As is always the case, first touch football tore ‘Tongs defence to shreds time and again only for Port to graciously fail to take advantage, the worst culprit being Josimar who came on as a replacement for Pakorn who got all carried away with the occasion and uncharacteristically tracked back, injuring himself in the process. Admittedly playing out of position on the right side of midfield, somehow the Brazilian striker contrived to scoop a ‘sitter’ over the bar when passing the ball into an empty net seemed the easier option. Cue hands in heads all round and seeds were sown in the back of Port minds that, ‘please god it’s not going to be one of those nights is it?” sprouted around the stadium as half-time arrived with Port in the ascendancy but profligate and still level.



All the half-time chat was whether Port could maintain their dominance or would ‘Tong, having surely been on the end of a rocket from their management team during the break, come out guns-a-blazing determined to make Port pay for their generosity.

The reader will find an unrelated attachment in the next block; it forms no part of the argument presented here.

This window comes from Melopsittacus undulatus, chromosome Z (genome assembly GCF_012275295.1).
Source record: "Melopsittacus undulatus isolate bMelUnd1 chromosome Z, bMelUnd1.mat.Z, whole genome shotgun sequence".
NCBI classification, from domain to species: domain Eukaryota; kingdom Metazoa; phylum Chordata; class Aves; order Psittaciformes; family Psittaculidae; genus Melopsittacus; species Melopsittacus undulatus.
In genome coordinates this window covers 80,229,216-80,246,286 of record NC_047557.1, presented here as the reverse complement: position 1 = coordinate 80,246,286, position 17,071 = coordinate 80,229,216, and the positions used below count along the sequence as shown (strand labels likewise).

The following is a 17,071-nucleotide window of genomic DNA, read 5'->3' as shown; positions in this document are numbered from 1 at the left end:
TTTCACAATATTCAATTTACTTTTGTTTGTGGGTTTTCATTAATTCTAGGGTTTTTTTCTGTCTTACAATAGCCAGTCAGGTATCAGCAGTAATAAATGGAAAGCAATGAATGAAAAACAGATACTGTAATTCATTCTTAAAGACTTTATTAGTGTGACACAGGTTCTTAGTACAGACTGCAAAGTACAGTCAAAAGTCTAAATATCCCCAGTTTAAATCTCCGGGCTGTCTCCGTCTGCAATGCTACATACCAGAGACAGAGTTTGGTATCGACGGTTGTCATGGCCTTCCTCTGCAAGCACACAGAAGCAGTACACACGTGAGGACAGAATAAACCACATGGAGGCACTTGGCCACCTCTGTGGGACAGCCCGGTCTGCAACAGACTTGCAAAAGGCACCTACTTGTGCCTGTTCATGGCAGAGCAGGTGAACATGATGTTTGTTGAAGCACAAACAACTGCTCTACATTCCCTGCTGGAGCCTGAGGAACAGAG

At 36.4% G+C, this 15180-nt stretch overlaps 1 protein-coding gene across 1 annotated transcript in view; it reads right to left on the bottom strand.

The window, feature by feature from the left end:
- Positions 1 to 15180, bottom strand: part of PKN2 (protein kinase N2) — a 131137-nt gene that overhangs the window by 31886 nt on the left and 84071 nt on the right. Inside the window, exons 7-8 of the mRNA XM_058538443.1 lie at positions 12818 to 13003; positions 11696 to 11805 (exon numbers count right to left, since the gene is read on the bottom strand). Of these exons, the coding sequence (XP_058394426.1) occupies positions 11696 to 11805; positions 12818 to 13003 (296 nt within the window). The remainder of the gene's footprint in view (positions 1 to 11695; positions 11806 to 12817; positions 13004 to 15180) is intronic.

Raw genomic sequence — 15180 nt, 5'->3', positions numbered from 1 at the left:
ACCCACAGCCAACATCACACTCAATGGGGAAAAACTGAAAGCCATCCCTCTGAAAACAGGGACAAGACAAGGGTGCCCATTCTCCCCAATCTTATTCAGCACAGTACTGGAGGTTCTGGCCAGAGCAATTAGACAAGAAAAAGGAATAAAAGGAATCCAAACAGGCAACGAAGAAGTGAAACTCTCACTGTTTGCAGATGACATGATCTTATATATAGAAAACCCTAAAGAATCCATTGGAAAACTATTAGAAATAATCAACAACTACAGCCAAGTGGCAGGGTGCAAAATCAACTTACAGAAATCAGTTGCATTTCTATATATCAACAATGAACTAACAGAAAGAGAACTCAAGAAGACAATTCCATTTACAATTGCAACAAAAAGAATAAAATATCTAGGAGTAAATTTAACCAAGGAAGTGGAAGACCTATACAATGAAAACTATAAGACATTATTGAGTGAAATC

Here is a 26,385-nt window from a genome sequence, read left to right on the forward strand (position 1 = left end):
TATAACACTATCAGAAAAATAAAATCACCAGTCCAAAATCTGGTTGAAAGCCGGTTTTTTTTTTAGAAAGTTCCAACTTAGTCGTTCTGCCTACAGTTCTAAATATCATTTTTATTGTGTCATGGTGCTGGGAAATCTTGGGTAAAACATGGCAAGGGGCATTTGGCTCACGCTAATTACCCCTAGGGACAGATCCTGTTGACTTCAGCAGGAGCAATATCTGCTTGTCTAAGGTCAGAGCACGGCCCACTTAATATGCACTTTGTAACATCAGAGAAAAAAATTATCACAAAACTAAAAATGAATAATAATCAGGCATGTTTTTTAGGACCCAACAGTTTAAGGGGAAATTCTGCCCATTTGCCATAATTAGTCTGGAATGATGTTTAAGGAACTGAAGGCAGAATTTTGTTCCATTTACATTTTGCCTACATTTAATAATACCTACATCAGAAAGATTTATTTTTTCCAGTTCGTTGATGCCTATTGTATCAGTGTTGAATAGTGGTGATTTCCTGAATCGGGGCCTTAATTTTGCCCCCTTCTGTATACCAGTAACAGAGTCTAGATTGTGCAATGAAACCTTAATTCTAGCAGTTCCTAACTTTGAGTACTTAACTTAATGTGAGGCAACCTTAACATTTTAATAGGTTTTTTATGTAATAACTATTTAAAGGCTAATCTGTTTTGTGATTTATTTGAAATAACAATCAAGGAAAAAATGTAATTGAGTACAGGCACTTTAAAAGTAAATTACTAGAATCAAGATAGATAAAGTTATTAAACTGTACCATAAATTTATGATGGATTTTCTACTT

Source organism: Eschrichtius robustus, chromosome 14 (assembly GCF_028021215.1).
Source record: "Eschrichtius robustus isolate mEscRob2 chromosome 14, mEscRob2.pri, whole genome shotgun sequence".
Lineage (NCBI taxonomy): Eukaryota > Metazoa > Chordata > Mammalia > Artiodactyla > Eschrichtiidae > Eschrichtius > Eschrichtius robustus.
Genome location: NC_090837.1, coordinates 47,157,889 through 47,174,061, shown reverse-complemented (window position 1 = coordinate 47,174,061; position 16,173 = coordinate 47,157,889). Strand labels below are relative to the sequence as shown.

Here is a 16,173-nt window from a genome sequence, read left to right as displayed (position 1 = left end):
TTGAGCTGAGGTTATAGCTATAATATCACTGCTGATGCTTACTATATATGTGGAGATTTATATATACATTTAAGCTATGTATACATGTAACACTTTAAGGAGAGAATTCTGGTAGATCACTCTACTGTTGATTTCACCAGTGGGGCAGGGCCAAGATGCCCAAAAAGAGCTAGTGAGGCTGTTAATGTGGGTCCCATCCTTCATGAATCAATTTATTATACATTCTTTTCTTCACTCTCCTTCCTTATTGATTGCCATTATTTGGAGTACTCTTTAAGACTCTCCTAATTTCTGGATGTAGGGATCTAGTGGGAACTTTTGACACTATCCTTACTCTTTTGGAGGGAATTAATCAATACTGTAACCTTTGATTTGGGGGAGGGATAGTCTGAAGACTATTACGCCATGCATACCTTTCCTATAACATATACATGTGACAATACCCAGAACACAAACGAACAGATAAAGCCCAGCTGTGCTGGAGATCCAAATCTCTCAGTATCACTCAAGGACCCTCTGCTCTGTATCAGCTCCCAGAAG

Ten, or was it twelve, or fifteen beer-befuddled minutes into the second half and Port and Josimar finally made amends and sent the sell-out crowd into paroxysms of delirium as a flowing one-touch move (funny how that works eh?) down ‘Tongs right this time ended with an overlapping Suarez pulling the ball back into the perfect place at the apex of the near six-yard box for Sumanya to gleefully pass-smash the ball into the net at the keepers near post. Cue pandemonium in the stands and on the touchline as even the owner, un-missable in her fetching candy-striped pants, joined in the players’ celebration and relief.



Could they do it?

A brief period of Port ascendancy ensued as they sought the second killer goal, but soon they were visibly tiring, especially Sumanya who had also clearly decided that having scored he could now spend the rest of the game showboating and basking in the glory of his goal.

As Port retreated closer and closer to their own goal allowing ‘Tong to push on dominating possession and territory, supporters hearts crept closer and closer to their mouths. Would they hang on or would ‘Tong fashion a largely undeserved equalizer?